In efforts to curb student misconduct because of excessive drinking, Dartmouth College announced a campus-wide ban on hard liquor Jan. 29 to take effect March 30, which prompted a national discussion regarding university alcohol policies, though no similar action will come from Georgetown.
Dartmouth President Philip Hanlon announced the policy change in a speech to faculty and students, citing a decision by the board of trustees of the New Hampshire university. The university is under investigation by the Department of Education for apparent mishandling of sexual assault cases and has been scrutinized for harsh hazing by its Greek organizations.
Kevin Kruger, president of NASPA, an organization of 14,000 student affairs administrators in higher education, expressed doubt at the effectiveness of Dartmouth’s approach in a statement released by the organization, expressing his belief that the issue of underage drinking is more worrisome than excessive alcohol consumption.
“[Students are] under 21 and it’s illegal to drink, period,” Kruger said in a statement.
Kruger also expressed doubt that city schools, like Georgetown and unlike Dartmouth, have much control over student alcohol use anyway.
“On an urban campus, it’s impossible,” Kruger said.
Dartmouth is not alone in its increasingly restrictive alcohol policy. Brown University issued a ban against alcohol at fraternities in January, the University of Virginia restricted hard alcohol at fraternity parties in November and Swarthmore College banned hard alcohol and drinking games at the beginning of this academic year, all for similar reasons.
In contrast to these tightening policies, recent changes at Georgetown reflect a liberalization in alcohol policy around campus.
In August 2013, the university launched the Outdoor Student Living Pilot Program, allowing students of age to drink in designated open spaces on campus.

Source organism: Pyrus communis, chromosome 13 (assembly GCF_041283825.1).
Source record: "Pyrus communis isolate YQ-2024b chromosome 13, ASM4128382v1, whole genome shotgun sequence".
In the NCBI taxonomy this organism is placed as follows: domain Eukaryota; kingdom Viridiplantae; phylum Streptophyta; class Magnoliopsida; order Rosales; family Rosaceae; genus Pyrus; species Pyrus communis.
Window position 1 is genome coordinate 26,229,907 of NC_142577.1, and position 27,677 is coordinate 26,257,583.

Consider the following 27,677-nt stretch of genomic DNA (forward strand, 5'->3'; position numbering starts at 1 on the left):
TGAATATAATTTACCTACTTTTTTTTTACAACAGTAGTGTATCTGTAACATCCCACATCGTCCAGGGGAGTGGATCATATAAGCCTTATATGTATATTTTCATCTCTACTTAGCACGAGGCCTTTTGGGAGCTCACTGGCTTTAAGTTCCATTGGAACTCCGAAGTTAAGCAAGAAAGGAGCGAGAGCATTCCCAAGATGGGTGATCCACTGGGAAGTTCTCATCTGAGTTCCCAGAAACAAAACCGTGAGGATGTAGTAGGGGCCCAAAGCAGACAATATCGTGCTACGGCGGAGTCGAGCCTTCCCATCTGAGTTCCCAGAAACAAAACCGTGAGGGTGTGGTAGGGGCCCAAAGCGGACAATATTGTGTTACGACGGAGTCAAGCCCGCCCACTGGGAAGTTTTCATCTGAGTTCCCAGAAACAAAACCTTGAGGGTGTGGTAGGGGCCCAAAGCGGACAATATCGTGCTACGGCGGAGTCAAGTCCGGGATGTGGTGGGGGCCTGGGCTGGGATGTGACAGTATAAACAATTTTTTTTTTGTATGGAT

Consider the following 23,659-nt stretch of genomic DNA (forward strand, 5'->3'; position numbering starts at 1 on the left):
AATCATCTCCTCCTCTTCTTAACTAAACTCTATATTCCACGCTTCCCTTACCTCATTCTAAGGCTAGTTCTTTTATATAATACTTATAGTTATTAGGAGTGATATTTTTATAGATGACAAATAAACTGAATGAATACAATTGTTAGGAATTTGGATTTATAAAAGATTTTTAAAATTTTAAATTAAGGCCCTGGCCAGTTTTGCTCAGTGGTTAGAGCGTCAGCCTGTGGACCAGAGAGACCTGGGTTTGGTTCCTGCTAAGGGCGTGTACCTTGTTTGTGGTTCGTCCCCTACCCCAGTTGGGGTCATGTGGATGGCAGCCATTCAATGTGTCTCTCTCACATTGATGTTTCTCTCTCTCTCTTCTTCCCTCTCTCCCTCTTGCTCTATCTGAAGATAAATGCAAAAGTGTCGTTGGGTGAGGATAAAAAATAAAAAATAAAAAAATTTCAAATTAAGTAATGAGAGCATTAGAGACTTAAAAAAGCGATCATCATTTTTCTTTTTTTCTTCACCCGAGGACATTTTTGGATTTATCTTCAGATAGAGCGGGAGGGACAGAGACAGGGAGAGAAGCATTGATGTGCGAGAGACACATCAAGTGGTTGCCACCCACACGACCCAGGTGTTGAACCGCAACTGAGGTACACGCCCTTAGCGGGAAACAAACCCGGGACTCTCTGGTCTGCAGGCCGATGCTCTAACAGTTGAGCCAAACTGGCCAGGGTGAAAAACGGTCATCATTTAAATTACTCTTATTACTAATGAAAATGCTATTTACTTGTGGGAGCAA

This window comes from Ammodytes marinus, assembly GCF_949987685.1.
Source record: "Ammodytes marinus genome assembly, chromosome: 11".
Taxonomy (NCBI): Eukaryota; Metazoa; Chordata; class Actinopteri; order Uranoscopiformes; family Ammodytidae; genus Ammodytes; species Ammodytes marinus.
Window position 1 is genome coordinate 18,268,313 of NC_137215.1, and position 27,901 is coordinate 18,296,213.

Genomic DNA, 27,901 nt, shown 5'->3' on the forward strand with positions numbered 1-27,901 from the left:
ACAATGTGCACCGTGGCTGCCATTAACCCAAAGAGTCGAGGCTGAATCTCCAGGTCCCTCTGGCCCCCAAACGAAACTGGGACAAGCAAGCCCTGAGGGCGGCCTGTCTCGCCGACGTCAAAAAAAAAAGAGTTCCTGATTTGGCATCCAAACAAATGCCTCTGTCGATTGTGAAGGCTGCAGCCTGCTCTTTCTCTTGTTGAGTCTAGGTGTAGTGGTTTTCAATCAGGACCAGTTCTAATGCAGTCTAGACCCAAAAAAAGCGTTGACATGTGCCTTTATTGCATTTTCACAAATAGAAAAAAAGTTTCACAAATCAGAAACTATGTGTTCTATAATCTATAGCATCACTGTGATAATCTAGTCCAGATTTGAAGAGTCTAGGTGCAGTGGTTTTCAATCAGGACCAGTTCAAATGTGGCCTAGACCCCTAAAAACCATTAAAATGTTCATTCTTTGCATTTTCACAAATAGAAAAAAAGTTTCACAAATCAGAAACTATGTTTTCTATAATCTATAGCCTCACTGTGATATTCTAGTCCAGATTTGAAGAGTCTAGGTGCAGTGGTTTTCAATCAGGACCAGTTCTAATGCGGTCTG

The original pilot allowed students to drink beer or wine in the barbeque areas of Village A and Henle Village. In order to deter full parties from moving outdoors, the policy restricted groups to fewer than 15 students and prohibited kegs or hard liquor outside.
In November 2014, after GUPD and the Office of Residential Living cited minimal violations of the pilot program, the designated outdoor areas extended to Nevils, LXR, the Leavey Esplanade and the Alumni Square Courtyard.
Vice President for Student Affairs Todd Olson explained the reasons behind Georgetown’s policy.
“Georgetown takes a balanced approach to alcohol policies and student alcohol use. We acknowledge the realities of student social life, and take seriously our obligations to follow the law,” he wrote in an email to The Hoya.
Olson said emphasized a concern for safety as the top priority for university administrators.
“As we review and update our policies, we always begin with student safety and well-being as the top priorities. In recent years, we have adapted certain policies to allow students to socialize safely on campus,” Olson said.
He added that these decisions incorporate safety, laws and student input.
“Student input is taken seriously, and the concerns about legal compliance and student well-being are vital in those discussions as well,” Olson said.
Accordingly, Student Advocacy Office Co-Director Benjamin Manzione (SFS ’15) said that he did not expect a similar policy to be implemented at Georgetown.
“I’m not too familiar with the reasons behind the ban on hard alcohol at Dartmouth, but I am very confident that this change will not occur at Georgetown,” Manzione said.
SAO Co-Director Ryan Shymansky (COL ’16), a Georgetown University Student Association vice presidential candidate, added that he believes Georgetown policy changes align with 2010 Campus Plan requirements to encourage more social life on campus.
“These 180-degree alcohol policy changes were made to fulfill 2010 Campus Plan requirements, and really nothing more,” Shymanksy said. ”Party equity provisions in the 2010 Campus Plan actually required the University to liberalize on campus social policies to better align with off campus policies.”
Because of the domination of Dartmouth’s social scene by Greek life, hazing issues likely contributed to the administration’s strict bans. According to The Wall Street Journal, Hanlon created a task force to address the issue after a series of sexual assault accusations resulted in a 14 percent drop in applications.
Caroline Hughes (COL ’18) said she thinks Georgetown’s lack of Greek organizations makes alcohol abuse less of a campus issue.
“I think not having Greek life makes our alcohol consumption on campus much lower because there isn’t hazing and as much pressure to drink as much and as often,” she said.
Hughes added that she does not think Dartmouth’s policy will be effective in curbing student alcohol use.
“I don’t think banning hard alcohol will do anything for Dartmouth except possibly increase people’s amount of binge drinking and make the relationship between students and administration less transparent,” she said.
This article has been updated.